Richard Feynman, in his book QED, says “the theory of quantum electrodynamics describes Nature as absurd from the point of view of common sense.” He recalls that in the early days, “one had to lose one’s common sense to understand what was going on at the atomic level.” Think of something absurd. Then lose your common sense.
“I can run faster than you can.”
“No you can’t.”
“Yes I can.”
“No you can’t.”
“Yes I can times a hundred.”
“No you can’t times a thousand.”
“Yes I can times a million.”
“No you can’t times infinity.”
“Yes I can times infinity and one.”
Familiar to us is the above exchange between children. In the heat of this contest of superposition, one child attempting to best the other, eventually they confuse (how cute!) infinity with a really big number. Everyone knows that nothing is bigger than infinity! Silly kids.
Except the infinity we know and love—the counting numbers—is only one of many infinities, each new infinity larger than the last one in an eternal version of the playground argument. In fact, there are an infinite number of infinities. The silly kids were right all along.
Here is where the common sense police come to put a stop to this nonsense. Gather the pitchforks; light the torches. We will not have infinity escaping on us. We like the old infinity, the tame one. The one that wasn’t so—infinite.
Common sense is exactly what it claims to be: common. But common never discovered anything. Common never cured the common cold. Common never challenged anything, except the new and the bold. Common always is but never does. Common sense tells me never to use “you” in writing. It also tells me to avoid clichés. Common sense abhors a sentence ending with a preposition. And last but not least, why are you always saying that “and” is a bad word to start a sentence with?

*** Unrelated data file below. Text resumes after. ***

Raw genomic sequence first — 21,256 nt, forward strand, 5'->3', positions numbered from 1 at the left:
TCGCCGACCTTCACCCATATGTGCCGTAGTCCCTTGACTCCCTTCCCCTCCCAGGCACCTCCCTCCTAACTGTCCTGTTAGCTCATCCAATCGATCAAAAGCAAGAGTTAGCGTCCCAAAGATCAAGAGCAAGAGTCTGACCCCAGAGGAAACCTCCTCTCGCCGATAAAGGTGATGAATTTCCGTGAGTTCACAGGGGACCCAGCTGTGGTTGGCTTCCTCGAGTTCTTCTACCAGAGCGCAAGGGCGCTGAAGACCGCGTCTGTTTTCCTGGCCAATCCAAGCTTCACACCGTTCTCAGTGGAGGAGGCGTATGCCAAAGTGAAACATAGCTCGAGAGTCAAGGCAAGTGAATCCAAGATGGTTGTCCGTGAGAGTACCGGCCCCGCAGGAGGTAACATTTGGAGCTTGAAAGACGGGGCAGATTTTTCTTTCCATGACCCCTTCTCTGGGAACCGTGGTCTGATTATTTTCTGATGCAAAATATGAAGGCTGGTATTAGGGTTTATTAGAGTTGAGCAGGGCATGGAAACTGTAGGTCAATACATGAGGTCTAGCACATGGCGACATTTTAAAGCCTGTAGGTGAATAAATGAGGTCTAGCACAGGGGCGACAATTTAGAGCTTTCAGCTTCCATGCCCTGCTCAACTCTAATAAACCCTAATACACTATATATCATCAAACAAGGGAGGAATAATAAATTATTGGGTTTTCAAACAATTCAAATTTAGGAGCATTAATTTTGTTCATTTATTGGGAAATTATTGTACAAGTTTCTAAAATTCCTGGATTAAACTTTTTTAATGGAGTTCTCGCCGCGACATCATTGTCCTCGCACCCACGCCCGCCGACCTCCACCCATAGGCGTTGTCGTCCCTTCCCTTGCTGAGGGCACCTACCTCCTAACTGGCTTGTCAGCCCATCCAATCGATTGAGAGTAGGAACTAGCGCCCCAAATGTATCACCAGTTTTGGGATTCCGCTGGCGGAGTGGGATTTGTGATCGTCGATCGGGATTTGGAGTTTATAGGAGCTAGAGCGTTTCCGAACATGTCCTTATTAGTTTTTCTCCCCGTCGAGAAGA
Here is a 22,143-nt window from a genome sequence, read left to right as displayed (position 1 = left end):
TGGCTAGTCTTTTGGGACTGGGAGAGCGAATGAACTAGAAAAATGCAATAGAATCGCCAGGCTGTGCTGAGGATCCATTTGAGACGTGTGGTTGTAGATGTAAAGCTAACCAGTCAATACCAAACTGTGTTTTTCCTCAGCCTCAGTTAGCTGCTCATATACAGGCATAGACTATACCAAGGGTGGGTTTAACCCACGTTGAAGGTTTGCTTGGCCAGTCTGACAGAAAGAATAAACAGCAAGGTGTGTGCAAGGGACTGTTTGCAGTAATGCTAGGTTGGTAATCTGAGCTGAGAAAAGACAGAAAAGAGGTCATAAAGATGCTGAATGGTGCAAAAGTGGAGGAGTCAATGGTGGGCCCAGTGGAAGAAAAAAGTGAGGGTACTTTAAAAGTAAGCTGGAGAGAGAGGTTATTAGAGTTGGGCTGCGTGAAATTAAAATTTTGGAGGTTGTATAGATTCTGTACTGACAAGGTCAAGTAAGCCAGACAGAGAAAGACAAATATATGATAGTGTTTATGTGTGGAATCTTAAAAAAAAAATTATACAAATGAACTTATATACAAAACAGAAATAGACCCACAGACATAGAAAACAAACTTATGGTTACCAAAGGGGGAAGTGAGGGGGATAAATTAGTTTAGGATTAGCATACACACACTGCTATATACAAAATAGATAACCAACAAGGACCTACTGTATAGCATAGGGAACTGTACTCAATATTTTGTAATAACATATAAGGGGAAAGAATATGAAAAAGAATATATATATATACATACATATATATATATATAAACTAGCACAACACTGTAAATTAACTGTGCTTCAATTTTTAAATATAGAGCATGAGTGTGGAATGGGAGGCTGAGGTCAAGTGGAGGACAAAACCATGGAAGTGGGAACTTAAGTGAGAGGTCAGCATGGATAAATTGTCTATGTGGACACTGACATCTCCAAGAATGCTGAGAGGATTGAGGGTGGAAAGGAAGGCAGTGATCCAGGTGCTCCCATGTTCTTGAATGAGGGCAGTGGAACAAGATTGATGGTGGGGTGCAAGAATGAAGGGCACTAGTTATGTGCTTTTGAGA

Most people today who encounter the uncertainty of quantum mechanics or the inconceivable enormity of the infinite infinities find them absurd. But we have no choice but to accept them because they contain the legal tender of the universe—truth. Quantum theory correctly predicts measurable events. Until another theory surfaces that predicts better or predicts more, we must assimilate the absurdity. The infinite infinities can be rigorously proven from previous mathematical conclusions. We cannot afford to reject them because they seem absurd.
Most people today also forget just how absurd new ideas always seem. For example, the teaching “the meek shall inherit the Earth” seemed absurd enough to first century Jews that their common sense necessitated the silencing of its teacher. Newton was absurd because he contradicted Aristotle; likewise, Einstein was absurd because he contradicted Newton. From our (clearly superior) modern perspective, the absurdity lies in the old ideas, in what was once common sense. Can you believe they used to think the Earth was the center of the universe? How naïve. Silly medieval people. Everyone knows that the sun is the center of the universe. Silly kids. Everyone knows that nothing is bigger than infinity.
[This was written for the University of Chicago, their last option in which you write your own question. It's a bit glib, but it got me in I guess.]